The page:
A series of webinar recordings and issue briefs on overcoming implementation challenges with bundled payments or episodic care programs.
Bundled payments have emerged as a reimbursement method that supports efforts to redesign health care and improve outcomes for specific patient populations and clinical episodes of care. They offer financial incentives for providers to work with each other and patients to deliver well-coordinated care. Yet navigating how to use data to drive strategies, identifying and engaging new partners, employing systemic action and measuring success can seem overwhelming.
The AHA Center for Health Innovation hosted the Bundled Payments: Learning in Action Series to offer information, strategies and examples for overcoming implementation challenges. This webinar series provided participants with market intelligence, core strategies and leading practices to approach the design of bundled payment or episodic programs.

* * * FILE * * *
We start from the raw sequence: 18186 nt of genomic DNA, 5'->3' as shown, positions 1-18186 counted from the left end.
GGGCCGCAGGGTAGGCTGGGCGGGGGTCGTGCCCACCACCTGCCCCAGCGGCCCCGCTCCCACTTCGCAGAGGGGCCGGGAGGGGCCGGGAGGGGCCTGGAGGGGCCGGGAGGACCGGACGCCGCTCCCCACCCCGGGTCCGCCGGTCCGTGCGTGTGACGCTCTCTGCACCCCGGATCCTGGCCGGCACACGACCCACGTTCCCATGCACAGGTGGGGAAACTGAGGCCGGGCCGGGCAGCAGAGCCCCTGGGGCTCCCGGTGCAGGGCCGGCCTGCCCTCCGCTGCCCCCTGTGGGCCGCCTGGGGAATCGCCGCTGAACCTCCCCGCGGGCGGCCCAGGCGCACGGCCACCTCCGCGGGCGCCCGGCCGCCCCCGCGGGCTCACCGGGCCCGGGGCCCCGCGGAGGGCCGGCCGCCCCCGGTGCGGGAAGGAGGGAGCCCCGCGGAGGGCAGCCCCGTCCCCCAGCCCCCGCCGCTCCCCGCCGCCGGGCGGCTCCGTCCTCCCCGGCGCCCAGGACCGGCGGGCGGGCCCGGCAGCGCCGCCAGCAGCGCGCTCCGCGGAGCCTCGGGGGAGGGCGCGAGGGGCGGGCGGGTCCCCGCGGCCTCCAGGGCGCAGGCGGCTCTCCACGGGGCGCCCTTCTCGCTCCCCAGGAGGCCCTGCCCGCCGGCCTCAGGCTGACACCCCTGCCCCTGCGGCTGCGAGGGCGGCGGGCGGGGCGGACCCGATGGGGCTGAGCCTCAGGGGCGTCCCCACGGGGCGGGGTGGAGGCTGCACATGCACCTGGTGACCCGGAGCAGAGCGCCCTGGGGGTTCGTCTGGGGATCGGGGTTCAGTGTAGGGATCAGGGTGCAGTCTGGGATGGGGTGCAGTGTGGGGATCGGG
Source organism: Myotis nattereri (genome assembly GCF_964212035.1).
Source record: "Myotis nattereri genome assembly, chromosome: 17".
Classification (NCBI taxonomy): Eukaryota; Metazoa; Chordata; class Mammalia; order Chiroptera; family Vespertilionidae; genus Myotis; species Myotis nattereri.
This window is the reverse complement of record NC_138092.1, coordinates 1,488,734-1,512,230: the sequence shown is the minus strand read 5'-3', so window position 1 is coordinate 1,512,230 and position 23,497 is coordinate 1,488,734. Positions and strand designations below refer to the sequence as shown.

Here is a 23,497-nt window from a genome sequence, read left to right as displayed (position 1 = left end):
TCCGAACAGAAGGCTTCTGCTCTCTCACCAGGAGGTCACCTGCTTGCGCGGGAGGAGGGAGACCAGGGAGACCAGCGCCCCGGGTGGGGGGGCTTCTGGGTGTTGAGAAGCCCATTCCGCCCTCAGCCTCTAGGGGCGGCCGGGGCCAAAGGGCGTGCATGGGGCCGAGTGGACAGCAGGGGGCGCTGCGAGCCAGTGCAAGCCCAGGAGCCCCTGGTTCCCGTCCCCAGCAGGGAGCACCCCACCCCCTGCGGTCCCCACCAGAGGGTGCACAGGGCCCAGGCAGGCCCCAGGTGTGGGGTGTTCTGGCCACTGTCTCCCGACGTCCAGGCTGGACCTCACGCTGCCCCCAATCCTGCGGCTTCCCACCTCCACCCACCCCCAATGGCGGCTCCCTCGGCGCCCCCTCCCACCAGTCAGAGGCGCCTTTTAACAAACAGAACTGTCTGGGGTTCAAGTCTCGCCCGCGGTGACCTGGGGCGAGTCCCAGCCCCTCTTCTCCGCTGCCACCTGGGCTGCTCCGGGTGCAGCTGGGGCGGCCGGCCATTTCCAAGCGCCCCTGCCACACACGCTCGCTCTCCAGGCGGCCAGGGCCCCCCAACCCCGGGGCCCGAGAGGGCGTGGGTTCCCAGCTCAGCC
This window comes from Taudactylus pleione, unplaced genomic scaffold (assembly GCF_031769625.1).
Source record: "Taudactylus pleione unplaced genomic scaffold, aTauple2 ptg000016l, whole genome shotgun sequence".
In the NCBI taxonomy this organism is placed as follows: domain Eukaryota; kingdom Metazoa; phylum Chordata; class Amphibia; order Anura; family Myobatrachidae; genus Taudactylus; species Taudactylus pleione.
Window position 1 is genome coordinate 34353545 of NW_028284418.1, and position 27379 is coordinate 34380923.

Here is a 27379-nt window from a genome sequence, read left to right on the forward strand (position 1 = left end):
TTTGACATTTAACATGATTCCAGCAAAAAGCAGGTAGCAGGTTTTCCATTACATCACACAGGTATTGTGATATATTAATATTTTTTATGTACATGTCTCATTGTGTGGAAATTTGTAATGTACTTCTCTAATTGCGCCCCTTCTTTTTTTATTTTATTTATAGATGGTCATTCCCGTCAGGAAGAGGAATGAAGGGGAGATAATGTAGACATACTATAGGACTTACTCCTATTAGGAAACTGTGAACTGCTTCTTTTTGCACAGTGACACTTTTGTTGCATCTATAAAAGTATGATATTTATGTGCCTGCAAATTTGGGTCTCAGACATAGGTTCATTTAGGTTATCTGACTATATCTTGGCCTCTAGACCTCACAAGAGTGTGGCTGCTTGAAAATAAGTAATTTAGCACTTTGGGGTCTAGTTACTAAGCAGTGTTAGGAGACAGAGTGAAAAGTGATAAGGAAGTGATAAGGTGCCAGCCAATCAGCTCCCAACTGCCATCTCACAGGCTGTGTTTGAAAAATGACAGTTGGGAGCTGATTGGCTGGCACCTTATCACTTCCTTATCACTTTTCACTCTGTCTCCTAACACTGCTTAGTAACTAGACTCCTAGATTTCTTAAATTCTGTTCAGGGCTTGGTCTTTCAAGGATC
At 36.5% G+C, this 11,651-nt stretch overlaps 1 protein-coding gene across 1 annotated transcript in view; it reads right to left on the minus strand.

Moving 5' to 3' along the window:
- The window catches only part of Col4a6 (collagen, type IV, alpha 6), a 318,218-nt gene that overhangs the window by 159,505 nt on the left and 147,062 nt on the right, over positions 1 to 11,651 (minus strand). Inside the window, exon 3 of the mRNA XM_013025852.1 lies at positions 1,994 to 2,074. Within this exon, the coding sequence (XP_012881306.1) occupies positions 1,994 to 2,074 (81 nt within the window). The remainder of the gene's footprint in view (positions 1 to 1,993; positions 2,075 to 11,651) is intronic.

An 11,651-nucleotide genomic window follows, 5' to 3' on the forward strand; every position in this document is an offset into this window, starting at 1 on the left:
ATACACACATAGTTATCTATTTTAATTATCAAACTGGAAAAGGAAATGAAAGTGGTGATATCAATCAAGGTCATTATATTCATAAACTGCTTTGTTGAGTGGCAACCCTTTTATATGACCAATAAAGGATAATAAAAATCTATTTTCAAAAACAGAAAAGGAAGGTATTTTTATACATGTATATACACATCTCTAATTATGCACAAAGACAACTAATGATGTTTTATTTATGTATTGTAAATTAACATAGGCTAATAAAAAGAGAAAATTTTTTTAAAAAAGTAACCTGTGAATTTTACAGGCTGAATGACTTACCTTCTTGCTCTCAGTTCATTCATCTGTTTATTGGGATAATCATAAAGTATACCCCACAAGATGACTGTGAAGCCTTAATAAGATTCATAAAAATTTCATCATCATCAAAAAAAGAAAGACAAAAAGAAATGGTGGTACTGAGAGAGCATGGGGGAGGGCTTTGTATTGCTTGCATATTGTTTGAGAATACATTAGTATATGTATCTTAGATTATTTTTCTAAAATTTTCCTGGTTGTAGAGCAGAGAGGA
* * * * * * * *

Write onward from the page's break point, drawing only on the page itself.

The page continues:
Each resource will include both the webinar replay and issue brief is available .
Covers core aspects of bundled payment programs, including goals, program types, design, trends in participation and types of participating entities, and relevant stakeholders.
Focuses on how to use data to drive strategies for bundled care redesign—a key starting point for success.
Discusses how to identify, partner with and evaluate key care providers—with a focus on post-acute care facilities—in order to provide more coordinated care for patients enrolled in a bundled payment episode.
Examines alternative payment models (APMs), one strategy for hospitals and health systems to promote value for patients and align internal and external stakeholders around improving affordability and patient outcomes.
Explores how to leverage bundled payment programs to review and redesign care processes at a system level in order to drive improved patient outcomes.
Discusses how to set clear, internal key performance indicators and implement integrated information systems to support care coordination, track outcomes and proactively trigger intervention.